Medicinal chemistry applies chemical and biological principles to the study of compounds capable of exerting specific effects on biological systems. Medicinal chemists design, synthesize and characterize compounds for managing or treating disease states. Knowledge of both chemical and biological sciences, as well as biophysical principles, are required to rationally design and discover novel therapeutic agents, and to understand and predict the properties that provide substances with drug-like attributes. Areas of current faculty interest include antimicrobial and anticancer chemotherapy, cardiovascular drugs, CNS-active agents, drugs affecting the endocrine system, toxicological aspects of drug or drug-like molecules in biological systems, computer modeling and simulation. (Click here to request a customized E-brochure about this program from the Graduate School.)
Pharmaceutics is the art and science of delivering the right amount of therapeutic agents to the right places at the right times. Faculty conduct research to identify problems related to drug delivery (e.g., biological barriers, physical and chemical characteristics of molecules) and develop solutions to overcome them. Through course work and research—which exposes students to all facets of product research and development, and a variety of cutting-edge technologies—students come to understand the biopharmaceutical principles of drug delivery. In addition to pre-formulation, formulation and novel drug-delivery systems, areas of current faculty interest include product R&D, drug metabolism, drug dependence and tolerance, pharmacodynamics, solid-state characterization and molecular modeling of physical processes.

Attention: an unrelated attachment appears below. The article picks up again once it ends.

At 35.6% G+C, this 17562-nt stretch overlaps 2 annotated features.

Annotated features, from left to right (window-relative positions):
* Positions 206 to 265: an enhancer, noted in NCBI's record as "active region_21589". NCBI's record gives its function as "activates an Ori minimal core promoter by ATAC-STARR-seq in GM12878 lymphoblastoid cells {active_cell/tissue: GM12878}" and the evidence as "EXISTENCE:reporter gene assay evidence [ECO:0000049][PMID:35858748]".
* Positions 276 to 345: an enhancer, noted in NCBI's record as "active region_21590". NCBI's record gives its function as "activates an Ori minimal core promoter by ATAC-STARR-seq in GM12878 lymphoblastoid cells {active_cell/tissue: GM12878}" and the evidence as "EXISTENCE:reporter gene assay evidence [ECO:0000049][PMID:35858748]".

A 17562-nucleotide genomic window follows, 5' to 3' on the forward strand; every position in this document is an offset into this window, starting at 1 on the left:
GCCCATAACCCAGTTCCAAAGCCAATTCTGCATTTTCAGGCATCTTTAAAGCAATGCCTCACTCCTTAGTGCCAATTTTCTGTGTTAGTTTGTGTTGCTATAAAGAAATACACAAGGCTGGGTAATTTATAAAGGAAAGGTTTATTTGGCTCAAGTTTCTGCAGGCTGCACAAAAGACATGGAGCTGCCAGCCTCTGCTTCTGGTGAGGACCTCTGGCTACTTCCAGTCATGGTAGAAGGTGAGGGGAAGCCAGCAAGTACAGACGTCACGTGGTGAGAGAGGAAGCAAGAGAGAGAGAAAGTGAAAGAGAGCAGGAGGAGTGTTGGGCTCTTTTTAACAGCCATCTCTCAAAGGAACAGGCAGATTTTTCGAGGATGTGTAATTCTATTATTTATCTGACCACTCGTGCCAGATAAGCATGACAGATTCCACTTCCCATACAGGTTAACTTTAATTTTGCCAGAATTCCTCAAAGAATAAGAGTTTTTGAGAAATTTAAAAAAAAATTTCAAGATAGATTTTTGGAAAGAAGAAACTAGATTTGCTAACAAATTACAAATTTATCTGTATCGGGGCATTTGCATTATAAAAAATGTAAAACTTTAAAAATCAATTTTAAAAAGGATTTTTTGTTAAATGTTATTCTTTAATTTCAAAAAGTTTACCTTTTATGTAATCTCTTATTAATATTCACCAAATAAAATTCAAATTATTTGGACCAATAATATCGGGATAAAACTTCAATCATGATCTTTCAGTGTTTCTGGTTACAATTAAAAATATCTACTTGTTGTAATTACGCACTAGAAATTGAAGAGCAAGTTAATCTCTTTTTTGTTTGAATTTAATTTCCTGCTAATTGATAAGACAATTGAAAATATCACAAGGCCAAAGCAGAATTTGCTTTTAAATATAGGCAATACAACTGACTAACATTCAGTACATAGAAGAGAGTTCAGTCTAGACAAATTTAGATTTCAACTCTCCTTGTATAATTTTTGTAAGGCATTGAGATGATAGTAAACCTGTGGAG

Pharmacognosy is the study of bioactive natural products found in plants, microbes and animals, from which nearly half of all therapeutic agents have come or were derived. While addressing such challenges as the impact of natural products on humans and the environment, faculty and students conduct research leading to new methods for analyzing drugs, toxins and herbal preparations; new therapeutic agents, pest controls and herbal medicines; and increased understanding of the pharmacology, ecology and biochemistry of molecules produced by nature. Faculty interests include the search for new antimicrobial and anticancer drugs, CNS-active agents, molecular probes for studying drug-receptor interactions, polyphenols from fruits, semisynthetic modifications of natural products and ecological relations of marine organisms. (Click here to request a customized E-brochure about this program from the Graduate School.)
Pharmacology is the study of chemical agents of therapeutic value (drugs) and the adverse effects (toxicity) of drugs and other substances on biological systems and their constituent parts. Through course work and basic and applied research, students come to understand the underlying causes of various diseases, the mechanisms of action of substances used to manage or treat them, and the adverse effects of substances on the brain, heart, blood vessels, and fat and other tissues. With a goal of preserving and protecting health and the environment, areas of current faculty interest include research on the effects of drugs on cardiovascular disease, high blood pressure, obesity, diabetes, Parkinson's, Alzheimer's and cancer, as well as assessing the impact of environmental contaminants on the health of humans and other organisms.
The pharmacy administration faculty includes experts in the fields of pharmaceutical marketing and management, socio-behavioral sciences and health outcomes research. Some areas of inquiry include the marketing and economics of pharmaceuticals, patient and provider behaviors in the health care system, evolving role of pharmacists in delivering quality health care, pharmacy management strategies, comparative effectiveness analysis of disease treatment strategies, health-related quality of life, and outcomes associated with the use of pharmaceuticals. The unifying theme of these topics is to find solutions aimed at improving the use of pharmaceuticals and patient outcomes in a cost-effective manner. Graduates of the program often pursue careers in academia, the pharmaceutical industry, managed care and government agencies. (Click here to request a customized E-brochure about this program from the Graduate School.)